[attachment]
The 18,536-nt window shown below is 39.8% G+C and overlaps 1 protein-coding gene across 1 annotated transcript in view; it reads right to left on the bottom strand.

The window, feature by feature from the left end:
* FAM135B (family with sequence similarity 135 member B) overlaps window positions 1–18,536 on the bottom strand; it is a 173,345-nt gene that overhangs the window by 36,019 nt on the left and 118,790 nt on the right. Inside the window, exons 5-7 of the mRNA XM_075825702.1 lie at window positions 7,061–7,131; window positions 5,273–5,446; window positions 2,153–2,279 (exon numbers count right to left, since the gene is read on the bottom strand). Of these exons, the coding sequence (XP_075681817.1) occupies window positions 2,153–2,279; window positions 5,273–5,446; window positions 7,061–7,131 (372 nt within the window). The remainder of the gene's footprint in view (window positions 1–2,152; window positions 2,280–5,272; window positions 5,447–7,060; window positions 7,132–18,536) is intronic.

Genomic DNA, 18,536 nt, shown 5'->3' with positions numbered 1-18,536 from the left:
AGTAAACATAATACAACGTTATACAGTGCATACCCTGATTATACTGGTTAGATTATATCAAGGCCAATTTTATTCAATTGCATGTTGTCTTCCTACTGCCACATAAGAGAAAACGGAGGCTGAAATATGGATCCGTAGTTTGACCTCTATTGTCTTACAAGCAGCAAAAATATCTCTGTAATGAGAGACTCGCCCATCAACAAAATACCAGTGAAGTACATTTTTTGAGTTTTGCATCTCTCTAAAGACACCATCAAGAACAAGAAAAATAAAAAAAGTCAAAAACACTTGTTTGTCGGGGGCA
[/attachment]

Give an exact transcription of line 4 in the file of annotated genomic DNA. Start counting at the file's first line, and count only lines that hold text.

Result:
Genomic DNA, 18,536 nt, shown 5'->3' with positions numbered 1-18,536 from the left: